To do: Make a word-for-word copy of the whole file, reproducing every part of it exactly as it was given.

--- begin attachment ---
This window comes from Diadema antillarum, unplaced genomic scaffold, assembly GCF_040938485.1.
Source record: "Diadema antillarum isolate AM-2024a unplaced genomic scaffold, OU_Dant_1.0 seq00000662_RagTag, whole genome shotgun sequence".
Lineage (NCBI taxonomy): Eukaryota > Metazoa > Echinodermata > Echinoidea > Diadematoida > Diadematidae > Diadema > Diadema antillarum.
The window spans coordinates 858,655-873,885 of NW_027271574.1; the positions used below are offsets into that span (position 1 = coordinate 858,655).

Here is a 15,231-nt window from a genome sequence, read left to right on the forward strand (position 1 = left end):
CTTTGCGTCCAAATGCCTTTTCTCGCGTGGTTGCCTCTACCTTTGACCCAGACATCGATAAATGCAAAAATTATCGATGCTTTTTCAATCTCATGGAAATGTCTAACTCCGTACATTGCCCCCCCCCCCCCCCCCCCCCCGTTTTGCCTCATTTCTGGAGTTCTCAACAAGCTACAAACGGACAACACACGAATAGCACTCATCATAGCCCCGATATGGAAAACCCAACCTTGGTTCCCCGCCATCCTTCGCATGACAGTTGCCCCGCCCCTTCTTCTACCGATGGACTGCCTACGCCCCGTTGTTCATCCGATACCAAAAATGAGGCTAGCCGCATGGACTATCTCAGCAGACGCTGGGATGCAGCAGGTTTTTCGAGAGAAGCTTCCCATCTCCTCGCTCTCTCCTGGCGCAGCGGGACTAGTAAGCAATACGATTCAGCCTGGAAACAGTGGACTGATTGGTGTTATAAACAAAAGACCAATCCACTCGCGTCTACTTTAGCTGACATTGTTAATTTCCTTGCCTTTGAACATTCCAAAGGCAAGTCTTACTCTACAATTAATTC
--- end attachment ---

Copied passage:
This window comes from Diadema antillarum, unplaced genomic scaffold, assembly GCF_040938485.1.
Source record: "Diadema antillarum isolate AM-2024a unplaced genomic scaffold, OU_Dant_1.0 seq00000662_RagTag, whole genome shotgun sequence".
Lineage (NCBI taxonomy): Eukaryota > Metazoa > Echinodermata > Echinoidea > Diadematoida > Diadematidae > Diadema > Diadema antillarum.
The window spans coordinates 858,655-873,885 of NW_027271574.1; the positions used below are offsets into that span (position 1 = coordinate 858,655).

Here is a 15,231-nt window from a genome sequence, read left to right on the forward strand (position 1 = left end):
CTTTGCGTCCAAATGCCTTTTCTCGCGTGGTTGCCTCTACCTTTGACCCAGACATCGATAAATGCAAAAATTATCGATGCTTTTTCAATCTCATGGAAATGTCTAACTCCGTACATTGCCCCCCCCCCCCCCCCCCCCCCGTTTTGCCTCATTTCTGGAGTTCTCAACAAGCTACAAACGGACAACACACGAATAGCACTCATCATAGCCCCGATATGGAAAACCCAACCTTGGTTCCCCGCCATCCTTCGCATGACAGTTGCCCCGCCCCTTCTTCTACCGATGGACTGCCTACGCCCCGTTGTTCATCCGATACCAAAAATGAGGCTAGCCGCATGGACTATCTCAGCAGACGCTGGGATGCAGCAGGTTTTTCGAGAGAAGCTTCCCATCTCCTCGCTCTCTCCTGGCGCAGCGGGACTAGTAAGCAATACGATTCAGCCTGGAAACAGTGGACTGATTGGTGTTATAAACAAAAGACCAATCCACTCGCGTCTACTTTAGCTGACATTGTTAATTTCCTTGCCTTTGAACATTCCAAAGGCAAGTCTTACTCTACAATTAATTC